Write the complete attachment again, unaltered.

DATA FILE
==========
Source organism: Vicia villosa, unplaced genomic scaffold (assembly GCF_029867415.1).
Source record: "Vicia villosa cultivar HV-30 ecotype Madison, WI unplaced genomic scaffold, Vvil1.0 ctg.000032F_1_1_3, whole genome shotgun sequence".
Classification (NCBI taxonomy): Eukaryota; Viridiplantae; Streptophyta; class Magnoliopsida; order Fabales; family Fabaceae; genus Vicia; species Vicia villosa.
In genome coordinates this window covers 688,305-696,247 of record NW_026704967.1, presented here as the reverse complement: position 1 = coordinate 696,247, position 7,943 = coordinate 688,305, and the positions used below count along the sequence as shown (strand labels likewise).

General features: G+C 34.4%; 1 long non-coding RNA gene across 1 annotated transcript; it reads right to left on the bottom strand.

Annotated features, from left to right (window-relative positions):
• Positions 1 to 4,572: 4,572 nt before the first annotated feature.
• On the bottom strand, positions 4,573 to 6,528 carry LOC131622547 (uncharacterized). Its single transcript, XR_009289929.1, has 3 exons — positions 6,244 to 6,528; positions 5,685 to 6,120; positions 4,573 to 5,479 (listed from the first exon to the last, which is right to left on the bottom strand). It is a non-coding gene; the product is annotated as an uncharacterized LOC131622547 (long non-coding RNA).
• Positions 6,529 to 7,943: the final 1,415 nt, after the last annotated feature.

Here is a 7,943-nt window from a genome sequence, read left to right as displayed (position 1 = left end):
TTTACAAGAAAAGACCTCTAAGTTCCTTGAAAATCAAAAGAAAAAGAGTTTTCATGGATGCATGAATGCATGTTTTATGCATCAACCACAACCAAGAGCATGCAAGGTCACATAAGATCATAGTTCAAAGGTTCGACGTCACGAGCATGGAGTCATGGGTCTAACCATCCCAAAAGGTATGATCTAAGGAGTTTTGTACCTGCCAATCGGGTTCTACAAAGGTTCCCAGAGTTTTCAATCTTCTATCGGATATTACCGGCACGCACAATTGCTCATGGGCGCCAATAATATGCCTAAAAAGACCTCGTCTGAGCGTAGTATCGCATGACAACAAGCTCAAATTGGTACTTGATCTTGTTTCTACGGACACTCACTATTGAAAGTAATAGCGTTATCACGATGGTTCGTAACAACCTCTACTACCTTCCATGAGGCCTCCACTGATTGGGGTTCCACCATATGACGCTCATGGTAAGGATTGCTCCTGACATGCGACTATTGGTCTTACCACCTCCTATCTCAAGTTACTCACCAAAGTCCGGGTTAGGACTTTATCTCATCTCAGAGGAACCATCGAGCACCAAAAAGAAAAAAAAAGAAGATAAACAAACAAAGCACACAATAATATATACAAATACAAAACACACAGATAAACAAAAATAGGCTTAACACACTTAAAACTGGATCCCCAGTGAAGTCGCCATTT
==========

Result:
Source organism: Vicia villosa, unplaced genomic scaffold (assembly GCF_029867415.1).
Source record: "Vicia villosa cultivar HV-30 ecotype Madison, WI unplaced genomic scaffold, Vvil1.0 ctg.000032F_1_1_3, whole genome shotgun sequence".
Classification (NCBI taxonomy): Eukaryota; Viridiplantae; Streptophyta; class Magnoliopsida; order Fabales; family Fabaceae; genus Vicia; species Vicia villosa.
In genome coordinates this window covers 688,305-696,247 of record NW_026704967.1, presented here as the reverse complement: position 1 = coordinate 696,247, position 7,943 = coordinate 688,305, and the positions used below count along the sequence as shown (strand labels likewise).

General features: G+C 34.4%; 1 long non-coding RNA gene across 1 annotated transcript; it reads right to left on the bottom strand.

Annotated features, from left to right (window-relative positions):
• Positions 1 to 4,572: 4,572 nt before the first annotated feature.
• On the bottom strand, positions 4,573 to 6,528 carry LOC131622547 (uncharacterized). Its single transcript, XR_009289929.1, has 3 exons — positions 6,244 to 6,528; positions 5,685 to 6,120; positions 4,573 to 5,479 (listed from the first exon to the last, which is right to left on the bottom strand). It is a non-coding gene; the product is annotated as an uncharacterized LOC131622547 (long non-coding RNA).
• Positions 6,529 to 7,943: the final 1,415 nt, after the last annotated feature.

Here is a 7,943-nt window from a genome sequence, read left to right as displayed (position 1 = left end):
TTTACAAGAAAAGACCTCTAAGTTCCTTGAAAATCAAAAGAAAAAGAGTTTTCATGGATGCATGAATGCATGTTTTATGCATCAACCACAACCAAGAGCATGCAAGGTCACATAAGATCATAGTTCAAAGGTTCGACGTCACGAGCATGGAGTCATGGGTCTAACCATCCCAAAAGGTATGATCTAAGGAGTTTTGTACCTGCCAATCGGGTTCTACAAAGGTTCCCAGAGTTTTCAATCTTCTATCGGATATTACCGGCACGCACAATTGCTCATGGGCGCCAATAATATGCCTAAAAAGACCTCGTCTGAGCGTAGTATCGCATGACAACAAGCTCAAATTGGTACTTGATCTTGTTTCTACGGACACTCACTATTGAAAGTAATAGCGTTATCACGATGGTTCGTAACAACCTCTACTACCTTCCATGAGGCCTCCACTGATTGGGGTTCCACCATATGACGCTCATGGTAAGGATTGCTCCTGACATGCGACTATTGGTCTTACCACCTCCTATCTCAAGTTACTCACCAAAGTCCGGGTTAGGACTTTATCTCATCTCAGAGGAACCATCGAGCACCAAAAAGAAAAAAAAAGAAGATAAACAAACAAAGCACACAATAATATATACAAATACAAAACACACAGATAAACAAAAATAGGCTTAACACACTTAAAACTGGATCCCCAGTGAAGTCGCCATTT